Know thyself – if you know that hearing ‘actually I met this gorgeous person the other day’ might make you feel sad and anxious, or if you don’t want to get into disclosures around your own dating situation, don’t ask the question. If, on the other hand, you know that you’d enjoy that conversation, then approach the topic mindfully. Be aware that your date will have their own boundaries and comfort levels around this conversation too. Rather than starting with ‘so, how many people have you slept with?’ you can observe their comfort for the conversation with a line like ‘so, I really enjoy talking about sex and dating on dates. How do you feel about that?’ If your date isn’t happy or comfortable, you can respectfully park the topic and move on to something else you’re both open to discussing.
Assumptions Are Never Helpful
Assuming things about people’s gender, sexuality and identifying features is always a huge no-no. “There is always a chance that something might be difficult for another person, just follow their lead,” Serur says. If someone volunteers information – and it’s something about their gender or their body or how they understand their sexuality – then there’s potential scope for you to respectfully enquire. ‘Thanks so much for sharing that, I really appreciate it. Is that something you’re open to talking about/would like to talk about more?’
Remember that some questions may not provide the answers you expected. Serur reminds us all that “everyone’s experience is so different, and society is built on systems of oppression. If you have more privilege [or comfort on a subject] it is always best to follow the other person’s lead.” This is good advice outside of dating too! Always be led by what the other person has brought up, be open-minded, and if you have less experience or knowledge that is something you can be open about too. Just remember that the other person is here to date, not educate – as are you! No one on the date should feel like they’re having to disclose anything personal or difficult if that isn’t right for them at that moment.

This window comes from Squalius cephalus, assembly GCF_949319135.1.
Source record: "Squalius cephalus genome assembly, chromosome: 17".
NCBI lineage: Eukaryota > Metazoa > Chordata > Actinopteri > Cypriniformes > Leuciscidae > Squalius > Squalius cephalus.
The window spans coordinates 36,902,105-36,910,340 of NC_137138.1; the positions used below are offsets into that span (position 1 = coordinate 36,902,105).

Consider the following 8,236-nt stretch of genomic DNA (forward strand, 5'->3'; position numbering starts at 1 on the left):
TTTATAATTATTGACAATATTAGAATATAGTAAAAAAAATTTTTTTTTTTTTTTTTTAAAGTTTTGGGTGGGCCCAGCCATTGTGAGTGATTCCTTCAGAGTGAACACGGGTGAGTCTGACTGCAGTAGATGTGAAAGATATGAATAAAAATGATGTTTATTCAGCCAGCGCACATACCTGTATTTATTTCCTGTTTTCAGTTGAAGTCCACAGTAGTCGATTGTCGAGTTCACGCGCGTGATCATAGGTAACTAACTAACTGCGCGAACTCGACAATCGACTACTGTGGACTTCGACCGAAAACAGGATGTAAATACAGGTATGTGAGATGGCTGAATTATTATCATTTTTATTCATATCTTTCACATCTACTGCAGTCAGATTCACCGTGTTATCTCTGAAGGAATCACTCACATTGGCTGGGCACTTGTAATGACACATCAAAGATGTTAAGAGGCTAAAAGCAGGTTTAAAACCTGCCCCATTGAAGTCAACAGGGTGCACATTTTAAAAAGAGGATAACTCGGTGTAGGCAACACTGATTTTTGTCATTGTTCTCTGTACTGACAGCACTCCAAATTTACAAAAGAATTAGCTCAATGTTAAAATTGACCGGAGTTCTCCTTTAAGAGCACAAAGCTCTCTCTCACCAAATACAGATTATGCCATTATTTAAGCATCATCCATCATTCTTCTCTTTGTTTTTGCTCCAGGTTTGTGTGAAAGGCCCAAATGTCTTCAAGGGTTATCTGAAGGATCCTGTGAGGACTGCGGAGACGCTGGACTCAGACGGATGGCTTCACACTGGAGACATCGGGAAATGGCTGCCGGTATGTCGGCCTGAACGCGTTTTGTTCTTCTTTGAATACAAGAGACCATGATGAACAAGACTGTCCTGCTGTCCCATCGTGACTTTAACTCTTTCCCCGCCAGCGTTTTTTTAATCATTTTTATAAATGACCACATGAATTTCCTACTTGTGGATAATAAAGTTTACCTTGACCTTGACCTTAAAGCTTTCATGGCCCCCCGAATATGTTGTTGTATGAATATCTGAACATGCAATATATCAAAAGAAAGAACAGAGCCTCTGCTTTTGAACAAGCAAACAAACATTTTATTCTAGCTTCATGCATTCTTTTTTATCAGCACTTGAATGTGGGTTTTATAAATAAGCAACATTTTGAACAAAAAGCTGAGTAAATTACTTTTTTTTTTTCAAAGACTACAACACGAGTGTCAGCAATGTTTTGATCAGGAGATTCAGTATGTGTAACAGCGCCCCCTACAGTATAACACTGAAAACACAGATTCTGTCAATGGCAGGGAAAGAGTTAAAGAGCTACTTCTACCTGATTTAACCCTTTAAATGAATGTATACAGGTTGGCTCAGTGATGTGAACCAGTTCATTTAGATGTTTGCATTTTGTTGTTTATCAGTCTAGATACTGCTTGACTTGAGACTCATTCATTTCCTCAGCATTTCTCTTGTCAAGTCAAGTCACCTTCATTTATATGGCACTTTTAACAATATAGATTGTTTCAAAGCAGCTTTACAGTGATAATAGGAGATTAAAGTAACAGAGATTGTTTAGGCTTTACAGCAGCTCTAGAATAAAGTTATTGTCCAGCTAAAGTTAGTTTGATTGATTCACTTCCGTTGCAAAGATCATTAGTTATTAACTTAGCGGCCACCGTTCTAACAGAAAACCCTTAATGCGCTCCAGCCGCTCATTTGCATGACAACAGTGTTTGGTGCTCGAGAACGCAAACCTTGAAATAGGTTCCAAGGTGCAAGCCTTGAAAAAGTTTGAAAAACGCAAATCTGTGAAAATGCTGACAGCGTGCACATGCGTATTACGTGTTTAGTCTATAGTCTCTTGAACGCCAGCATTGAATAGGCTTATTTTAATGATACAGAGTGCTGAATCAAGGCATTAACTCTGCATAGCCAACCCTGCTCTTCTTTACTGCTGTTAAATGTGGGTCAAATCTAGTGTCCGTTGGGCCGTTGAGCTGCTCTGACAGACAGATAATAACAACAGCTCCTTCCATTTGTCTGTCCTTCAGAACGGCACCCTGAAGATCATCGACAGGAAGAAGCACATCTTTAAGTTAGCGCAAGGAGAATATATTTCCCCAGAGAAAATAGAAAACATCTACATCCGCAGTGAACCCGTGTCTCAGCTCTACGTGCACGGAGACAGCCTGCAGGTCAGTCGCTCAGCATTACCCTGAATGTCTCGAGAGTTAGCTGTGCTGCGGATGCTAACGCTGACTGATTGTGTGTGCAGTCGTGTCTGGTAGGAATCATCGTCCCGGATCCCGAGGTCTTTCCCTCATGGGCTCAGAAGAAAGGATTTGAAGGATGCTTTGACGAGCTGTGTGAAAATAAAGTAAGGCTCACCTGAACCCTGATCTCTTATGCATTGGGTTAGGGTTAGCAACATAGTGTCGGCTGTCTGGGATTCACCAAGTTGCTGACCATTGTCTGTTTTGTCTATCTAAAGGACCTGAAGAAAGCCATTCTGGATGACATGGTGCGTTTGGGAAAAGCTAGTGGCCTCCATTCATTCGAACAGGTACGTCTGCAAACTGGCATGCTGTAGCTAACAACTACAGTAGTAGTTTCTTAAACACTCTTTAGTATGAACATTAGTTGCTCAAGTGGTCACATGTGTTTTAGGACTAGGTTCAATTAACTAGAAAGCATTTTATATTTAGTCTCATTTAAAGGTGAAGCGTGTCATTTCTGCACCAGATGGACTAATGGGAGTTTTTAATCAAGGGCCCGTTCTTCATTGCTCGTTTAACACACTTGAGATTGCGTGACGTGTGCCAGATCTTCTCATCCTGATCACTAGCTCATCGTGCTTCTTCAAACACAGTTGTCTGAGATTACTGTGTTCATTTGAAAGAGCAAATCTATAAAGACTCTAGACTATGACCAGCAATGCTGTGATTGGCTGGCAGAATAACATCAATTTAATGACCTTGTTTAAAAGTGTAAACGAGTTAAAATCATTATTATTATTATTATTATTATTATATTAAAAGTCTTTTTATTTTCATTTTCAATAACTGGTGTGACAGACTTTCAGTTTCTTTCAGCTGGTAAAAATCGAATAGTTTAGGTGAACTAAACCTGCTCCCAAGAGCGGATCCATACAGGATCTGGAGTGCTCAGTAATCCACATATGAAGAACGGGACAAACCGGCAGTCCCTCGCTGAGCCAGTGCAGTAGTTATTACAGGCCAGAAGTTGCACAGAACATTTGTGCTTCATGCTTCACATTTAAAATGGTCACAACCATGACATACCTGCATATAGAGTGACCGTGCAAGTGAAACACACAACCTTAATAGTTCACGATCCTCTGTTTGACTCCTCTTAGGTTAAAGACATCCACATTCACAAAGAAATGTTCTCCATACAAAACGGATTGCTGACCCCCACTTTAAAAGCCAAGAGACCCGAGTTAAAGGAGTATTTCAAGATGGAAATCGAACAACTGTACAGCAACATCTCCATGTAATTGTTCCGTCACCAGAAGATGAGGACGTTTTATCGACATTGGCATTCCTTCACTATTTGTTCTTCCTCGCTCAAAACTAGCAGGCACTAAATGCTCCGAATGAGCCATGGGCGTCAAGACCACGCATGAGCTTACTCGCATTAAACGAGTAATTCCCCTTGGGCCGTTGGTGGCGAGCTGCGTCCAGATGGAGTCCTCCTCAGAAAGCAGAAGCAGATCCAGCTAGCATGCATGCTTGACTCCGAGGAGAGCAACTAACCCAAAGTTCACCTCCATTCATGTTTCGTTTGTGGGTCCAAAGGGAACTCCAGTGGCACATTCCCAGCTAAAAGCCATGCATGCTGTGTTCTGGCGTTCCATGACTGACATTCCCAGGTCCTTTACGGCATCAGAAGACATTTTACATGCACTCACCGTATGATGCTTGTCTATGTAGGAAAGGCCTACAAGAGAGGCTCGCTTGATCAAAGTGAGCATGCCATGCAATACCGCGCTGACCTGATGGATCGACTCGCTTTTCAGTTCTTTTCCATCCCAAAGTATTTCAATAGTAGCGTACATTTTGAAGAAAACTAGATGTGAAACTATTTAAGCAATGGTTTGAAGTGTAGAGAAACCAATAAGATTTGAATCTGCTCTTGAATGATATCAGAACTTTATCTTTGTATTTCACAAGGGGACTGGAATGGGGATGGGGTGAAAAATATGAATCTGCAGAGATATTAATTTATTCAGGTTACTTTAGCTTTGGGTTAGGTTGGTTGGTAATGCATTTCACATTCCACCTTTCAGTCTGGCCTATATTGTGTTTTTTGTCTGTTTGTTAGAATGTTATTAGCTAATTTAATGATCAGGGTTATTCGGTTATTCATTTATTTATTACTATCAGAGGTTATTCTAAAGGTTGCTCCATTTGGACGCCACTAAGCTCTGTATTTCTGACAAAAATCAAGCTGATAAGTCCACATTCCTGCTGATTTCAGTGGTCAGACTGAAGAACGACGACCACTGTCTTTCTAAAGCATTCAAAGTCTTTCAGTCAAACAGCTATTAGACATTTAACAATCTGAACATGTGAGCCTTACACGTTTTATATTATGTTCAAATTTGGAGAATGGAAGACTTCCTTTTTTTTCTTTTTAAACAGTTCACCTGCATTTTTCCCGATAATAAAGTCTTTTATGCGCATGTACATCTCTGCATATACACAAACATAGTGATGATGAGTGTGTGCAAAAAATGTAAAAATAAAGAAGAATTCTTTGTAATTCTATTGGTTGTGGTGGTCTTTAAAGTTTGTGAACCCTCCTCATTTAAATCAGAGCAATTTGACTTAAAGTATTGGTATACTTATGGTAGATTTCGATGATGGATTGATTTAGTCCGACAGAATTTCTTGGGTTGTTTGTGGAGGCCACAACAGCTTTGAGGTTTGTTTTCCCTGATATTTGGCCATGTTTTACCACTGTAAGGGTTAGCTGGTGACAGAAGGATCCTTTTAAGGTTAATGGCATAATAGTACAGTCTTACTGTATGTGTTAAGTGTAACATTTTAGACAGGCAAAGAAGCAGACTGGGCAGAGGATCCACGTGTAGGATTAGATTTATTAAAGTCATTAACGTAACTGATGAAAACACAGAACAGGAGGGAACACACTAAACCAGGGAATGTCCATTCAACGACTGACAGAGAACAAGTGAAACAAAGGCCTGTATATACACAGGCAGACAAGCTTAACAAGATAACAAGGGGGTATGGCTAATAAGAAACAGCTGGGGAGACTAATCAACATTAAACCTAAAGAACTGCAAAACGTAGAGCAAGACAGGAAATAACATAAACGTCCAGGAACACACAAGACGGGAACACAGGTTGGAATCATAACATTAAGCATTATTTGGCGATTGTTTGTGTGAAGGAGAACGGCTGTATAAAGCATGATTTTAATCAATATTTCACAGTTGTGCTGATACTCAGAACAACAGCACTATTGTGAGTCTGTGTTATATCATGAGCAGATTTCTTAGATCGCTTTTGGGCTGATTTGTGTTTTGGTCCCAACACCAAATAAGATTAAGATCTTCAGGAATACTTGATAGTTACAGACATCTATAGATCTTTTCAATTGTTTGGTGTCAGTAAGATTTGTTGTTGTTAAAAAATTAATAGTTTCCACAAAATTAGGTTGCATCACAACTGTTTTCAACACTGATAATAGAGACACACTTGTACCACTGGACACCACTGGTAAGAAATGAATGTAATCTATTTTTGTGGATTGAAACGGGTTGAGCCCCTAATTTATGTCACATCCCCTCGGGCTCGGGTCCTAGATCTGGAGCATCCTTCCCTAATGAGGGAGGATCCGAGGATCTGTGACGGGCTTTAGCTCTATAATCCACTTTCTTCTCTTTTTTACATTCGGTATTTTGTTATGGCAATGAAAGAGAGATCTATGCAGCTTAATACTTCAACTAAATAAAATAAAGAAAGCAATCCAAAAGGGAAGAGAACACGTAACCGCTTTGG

Stereotypical assumptions can be offensive, triggering and can cause multiple layers of trauma to resurface or cause additional trauma. Even with the greatest will in the world, mistakes can happen. This resource from Awaken Blog is a helpful guide on how to respond if you’ve misgendered someone, with advice generally being to apologise, correct yourself and move on. Don’t make a big fuss, and don’t try to explain your mistake. On the other hand, if you are in the position where you have been misgendered, it is not for us to suggest how you ought to respond. If you want to stay and continue the date, if you want to leave, if you want to discuss it or not, that is totally up to you. Your response and how you feel at that moment are valid.
Could Coaching Help You?
Ariella Serur is a coach that offers help for those that are getting back into dating, looking to date in a new way, or who want to date more effectively. Offering courses like ‘Date Better Bootcamp’, with video classes and coaching calls, Serur makes the dating landscape feel less elusive and elite, and instead more approachable and open.
A coach like Serur will allow you to understand your own needs and desires, which in turn helps to jumpstart a fresh approach to dating in the modern world. To find out more, sign up for Ariella’s newsletter and follow her on Instagram.
Looking To Date Outside The Box?
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Ben (they/them) is a writer, speaker, content creator, LGBTQIA advocate, and soon to be author! They have worked with major brands such as Amazon Prime, Oliver Bonas, Matalan and many more. They uplift and educate through media; with their website benpechey.com, The Happy Place podcast, and legendary Instagram Stories. They have had words in print and online for Cosmopolitan, Women’s Health, The Guardian and many more.